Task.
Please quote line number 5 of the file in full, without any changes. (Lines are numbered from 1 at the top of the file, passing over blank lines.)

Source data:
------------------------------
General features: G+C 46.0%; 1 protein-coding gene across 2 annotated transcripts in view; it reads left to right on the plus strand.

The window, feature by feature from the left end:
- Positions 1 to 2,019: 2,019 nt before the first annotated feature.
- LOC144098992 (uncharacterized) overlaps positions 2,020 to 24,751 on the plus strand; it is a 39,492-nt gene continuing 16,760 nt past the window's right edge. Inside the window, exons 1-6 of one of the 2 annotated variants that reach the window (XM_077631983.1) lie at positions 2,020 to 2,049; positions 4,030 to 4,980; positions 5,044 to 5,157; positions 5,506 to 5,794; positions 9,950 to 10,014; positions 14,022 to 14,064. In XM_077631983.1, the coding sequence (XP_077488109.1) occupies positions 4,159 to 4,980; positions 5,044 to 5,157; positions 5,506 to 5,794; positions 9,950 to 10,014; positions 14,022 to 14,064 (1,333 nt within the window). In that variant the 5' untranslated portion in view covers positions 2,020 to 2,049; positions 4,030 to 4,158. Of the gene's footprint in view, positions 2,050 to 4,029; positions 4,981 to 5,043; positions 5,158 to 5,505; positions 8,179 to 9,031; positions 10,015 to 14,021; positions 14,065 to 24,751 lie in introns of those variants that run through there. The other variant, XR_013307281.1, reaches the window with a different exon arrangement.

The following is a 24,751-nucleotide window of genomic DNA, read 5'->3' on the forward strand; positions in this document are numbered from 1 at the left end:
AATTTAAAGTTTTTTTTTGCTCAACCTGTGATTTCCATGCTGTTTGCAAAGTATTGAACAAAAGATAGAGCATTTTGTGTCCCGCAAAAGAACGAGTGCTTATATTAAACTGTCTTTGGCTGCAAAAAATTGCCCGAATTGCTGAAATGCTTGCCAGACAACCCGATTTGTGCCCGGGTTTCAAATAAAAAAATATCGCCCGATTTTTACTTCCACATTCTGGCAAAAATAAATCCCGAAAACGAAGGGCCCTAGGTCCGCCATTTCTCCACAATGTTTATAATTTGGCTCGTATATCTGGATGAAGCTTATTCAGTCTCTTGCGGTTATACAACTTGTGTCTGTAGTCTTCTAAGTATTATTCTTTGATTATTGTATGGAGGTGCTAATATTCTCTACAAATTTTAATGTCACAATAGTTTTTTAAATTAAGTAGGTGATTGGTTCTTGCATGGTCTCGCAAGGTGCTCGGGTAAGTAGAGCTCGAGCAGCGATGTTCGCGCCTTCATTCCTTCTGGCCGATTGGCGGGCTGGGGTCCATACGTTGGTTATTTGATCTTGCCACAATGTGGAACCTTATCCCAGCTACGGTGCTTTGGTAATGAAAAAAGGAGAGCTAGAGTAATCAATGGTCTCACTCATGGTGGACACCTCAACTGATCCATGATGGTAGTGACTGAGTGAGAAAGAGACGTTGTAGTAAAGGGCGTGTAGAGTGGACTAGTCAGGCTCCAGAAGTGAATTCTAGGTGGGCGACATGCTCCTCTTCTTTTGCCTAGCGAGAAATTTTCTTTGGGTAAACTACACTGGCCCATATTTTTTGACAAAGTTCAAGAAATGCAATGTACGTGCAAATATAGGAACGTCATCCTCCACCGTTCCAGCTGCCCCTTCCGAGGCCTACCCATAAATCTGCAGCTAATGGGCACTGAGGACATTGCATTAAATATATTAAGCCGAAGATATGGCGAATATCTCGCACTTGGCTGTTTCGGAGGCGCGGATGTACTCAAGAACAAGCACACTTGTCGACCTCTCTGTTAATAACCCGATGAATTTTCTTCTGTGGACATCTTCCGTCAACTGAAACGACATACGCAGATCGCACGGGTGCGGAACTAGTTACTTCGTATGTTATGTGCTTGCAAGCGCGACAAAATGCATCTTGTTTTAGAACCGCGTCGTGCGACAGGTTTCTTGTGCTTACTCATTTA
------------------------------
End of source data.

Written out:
The following is a 24,751-nucleotide window of genomic DNA, read 5'->3' on the forward strand; positions in this document are numbered from 1 at the left end: